Beginner's Guide: Get Started with Plover

SeaLiteral edited this page Sep 19, 2018 · 58 revisions

This guide explains how to get started with Plover. Plover is free stenography software. All the learning resources listed below are free-of-charge.

Overview

The main steps are:

  1. Install Plover software.
  2. Connect a compatible keyboard or stenography (steno) machine.
  3. Confirm it's working.
  4. Practice and learn stenography using Plover.

Install Plover

Plover works on Windows, Mac, and Linux.

Connect a compatible keyboard or stenography machine

Use a standard QWERTY keyboard

You can use Plover with a standard computer keyboard, but there are some important limitations. Stenography often requires you to press 5 or 6 keys at once, and sometimes as many as 16. Unfortunately, most keyboards only recognize up to 1-6 keys at once. When you need to press more than 6 keys at once, you have to use a technique called "arpeggiating". See "How it Works" for more information on arpeggiating.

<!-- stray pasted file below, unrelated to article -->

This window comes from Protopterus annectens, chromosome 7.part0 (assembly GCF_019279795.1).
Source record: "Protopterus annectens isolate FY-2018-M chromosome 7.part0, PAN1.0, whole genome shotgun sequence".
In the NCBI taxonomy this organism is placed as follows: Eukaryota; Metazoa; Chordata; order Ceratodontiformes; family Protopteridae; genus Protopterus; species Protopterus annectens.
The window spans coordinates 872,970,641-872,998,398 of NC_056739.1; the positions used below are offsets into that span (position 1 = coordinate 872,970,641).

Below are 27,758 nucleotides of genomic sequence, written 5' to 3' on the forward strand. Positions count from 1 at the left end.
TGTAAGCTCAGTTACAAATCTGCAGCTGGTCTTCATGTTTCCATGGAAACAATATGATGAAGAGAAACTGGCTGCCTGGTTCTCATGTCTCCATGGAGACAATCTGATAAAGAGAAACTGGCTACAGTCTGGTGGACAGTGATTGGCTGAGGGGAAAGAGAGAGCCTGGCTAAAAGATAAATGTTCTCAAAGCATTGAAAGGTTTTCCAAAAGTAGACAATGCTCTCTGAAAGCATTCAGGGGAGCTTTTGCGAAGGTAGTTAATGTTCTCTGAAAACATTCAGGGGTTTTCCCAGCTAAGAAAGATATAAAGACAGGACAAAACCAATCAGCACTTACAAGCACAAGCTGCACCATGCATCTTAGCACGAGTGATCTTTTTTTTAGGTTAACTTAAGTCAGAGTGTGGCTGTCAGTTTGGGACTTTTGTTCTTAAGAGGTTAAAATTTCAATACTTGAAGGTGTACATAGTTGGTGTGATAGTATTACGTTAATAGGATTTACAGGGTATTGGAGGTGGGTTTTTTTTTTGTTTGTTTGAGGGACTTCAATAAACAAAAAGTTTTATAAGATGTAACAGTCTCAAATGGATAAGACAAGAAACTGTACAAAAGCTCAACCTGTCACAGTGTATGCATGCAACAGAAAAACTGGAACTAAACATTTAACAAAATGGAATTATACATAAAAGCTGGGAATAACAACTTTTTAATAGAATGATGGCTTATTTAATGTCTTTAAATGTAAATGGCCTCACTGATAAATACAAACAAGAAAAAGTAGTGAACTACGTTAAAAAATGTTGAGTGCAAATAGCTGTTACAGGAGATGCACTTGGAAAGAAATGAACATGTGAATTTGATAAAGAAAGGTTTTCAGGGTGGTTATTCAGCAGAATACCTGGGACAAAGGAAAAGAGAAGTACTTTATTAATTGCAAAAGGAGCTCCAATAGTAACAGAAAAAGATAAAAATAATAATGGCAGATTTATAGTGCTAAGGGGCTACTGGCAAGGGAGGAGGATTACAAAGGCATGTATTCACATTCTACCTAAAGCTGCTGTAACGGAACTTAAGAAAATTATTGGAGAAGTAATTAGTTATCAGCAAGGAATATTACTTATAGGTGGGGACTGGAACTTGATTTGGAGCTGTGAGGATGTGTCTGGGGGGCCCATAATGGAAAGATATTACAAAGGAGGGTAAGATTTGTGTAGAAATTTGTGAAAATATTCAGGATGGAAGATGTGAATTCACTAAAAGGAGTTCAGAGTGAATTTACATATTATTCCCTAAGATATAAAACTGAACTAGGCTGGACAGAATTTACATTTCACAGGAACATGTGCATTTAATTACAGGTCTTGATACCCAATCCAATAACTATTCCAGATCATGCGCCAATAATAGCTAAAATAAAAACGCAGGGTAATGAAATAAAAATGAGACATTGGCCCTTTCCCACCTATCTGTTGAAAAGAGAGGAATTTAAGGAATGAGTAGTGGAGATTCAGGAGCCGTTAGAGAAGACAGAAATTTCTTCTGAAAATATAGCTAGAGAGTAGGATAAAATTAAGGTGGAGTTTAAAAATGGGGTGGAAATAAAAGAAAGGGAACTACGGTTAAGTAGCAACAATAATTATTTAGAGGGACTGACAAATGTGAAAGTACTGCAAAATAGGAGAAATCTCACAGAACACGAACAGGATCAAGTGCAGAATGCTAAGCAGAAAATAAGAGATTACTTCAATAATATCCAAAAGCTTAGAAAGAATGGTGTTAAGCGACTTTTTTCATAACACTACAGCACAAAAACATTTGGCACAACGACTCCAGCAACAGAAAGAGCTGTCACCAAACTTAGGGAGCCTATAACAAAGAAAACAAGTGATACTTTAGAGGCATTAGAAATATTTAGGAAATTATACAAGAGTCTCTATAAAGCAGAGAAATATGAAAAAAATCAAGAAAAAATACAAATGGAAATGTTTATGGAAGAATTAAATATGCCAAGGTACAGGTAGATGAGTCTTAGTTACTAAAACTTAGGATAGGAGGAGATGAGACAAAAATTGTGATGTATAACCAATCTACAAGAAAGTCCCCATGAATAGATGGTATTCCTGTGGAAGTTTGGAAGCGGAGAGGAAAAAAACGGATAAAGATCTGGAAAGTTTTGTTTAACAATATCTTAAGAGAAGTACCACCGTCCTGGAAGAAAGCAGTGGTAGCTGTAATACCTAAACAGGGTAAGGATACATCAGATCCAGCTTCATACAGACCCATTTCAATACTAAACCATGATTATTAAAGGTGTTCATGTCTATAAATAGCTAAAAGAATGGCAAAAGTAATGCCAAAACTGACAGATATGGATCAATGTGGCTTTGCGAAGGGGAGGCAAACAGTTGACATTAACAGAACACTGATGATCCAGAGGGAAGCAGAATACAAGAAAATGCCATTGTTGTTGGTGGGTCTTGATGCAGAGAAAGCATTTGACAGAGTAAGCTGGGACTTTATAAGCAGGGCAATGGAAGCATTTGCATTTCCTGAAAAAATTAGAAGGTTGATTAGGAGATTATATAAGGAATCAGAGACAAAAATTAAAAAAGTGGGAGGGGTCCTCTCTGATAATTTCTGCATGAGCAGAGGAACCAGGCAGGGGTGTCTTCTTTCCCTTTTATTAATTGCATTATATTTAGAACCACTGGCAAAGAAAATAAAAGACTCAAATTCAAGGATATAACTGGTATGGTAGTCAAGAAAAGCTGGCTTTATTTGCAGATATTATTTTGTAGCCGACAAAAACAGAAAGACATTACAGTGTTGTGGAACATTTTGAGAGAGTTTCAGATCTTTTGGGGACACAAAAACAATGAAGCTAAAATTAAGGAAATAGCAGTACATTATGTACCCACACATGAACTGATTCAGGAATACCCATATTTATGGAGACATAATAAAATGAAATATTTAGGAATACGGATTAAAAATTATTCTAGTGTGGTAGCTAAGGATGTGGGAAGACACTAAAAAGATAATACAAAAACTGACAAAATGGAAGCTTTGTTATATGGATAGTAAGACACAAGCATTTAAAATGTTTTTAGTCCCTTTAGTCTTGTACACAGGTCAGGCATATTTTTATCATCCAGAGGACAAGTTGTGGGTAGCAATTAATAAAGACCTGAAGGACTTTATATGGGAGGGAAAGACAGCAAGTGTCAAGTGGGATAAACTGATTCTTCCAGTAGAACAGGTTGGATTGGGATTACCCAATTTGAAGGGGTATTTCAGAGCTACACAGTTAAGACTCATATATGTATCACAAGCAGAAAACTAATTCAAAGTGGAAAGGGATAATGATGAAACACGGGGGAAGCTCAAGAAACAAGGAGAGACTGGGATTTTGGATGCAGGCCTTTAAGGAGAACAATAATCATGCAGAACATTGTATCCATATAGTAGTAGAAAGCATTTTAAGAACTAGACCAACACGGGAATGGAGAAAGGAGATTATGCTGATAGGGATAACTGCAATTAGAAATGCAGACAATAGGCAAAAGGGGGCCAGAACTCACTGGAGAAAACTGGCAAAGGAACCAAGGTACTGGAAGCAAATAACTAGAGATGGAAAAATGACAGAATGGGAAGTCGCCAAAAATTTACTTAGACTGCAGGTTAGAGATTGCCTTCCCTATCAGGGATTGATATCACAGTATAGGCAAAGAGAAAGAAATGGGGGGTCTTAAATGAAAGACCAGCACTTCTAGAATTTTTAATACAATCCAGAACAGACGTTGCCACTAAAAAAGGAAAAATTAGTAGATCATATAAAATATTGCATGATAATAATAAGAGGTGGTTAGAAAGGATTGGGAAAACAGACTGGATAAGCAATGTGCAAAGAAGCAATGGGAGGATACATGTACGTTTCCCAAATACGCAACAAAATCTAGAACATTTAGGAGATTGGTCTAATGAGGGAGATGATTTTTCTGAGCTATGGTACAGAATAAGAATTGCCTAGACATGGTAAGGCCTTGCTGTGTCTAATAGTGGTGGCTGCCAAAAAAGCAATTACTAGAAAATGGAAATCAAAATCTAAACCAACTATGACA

Note: To write quickly, you'll need a keyboard with N-key rollover (NKRO), a machine designed for use with Plover, or a professional stenography machine.

Use an N-key rollover (NKRO) QWERTY keyboard

An N-key rollover (NKRO) keyboard is specially designed to allow pressing many keys at once. Some gaming or mechanical keyboards have NKRO.

Which NKRO keyboard should I get?

Warning: Be wary of false advertising; some keyboards are advertised as NKRO or anti-ghosting, but are limited to certain combinations. Check reviews to get confirmation before making a purchase. Some keyboards might only support full-NKRO over a PS/2 connector (the old-style plug.)

Full NKRO over USB is possible. Many keyboards do it well, and will work with Plover.

Adapt a keyboard for steno use

Most keyboards have the keys in staggered rows, which can make it difficult to press two keys in a column with a single finger. To adapt a keyboard for steno, you can use:

You can also use a keyboard with an ortholinear layout.

Use a machine designed for use with Plover

Various steno enthusiasts are making and selling machines designed for use with Plover:

(* = External link)

More information: Dedicated machines designed for use with Plover.

Use a professional stenography machine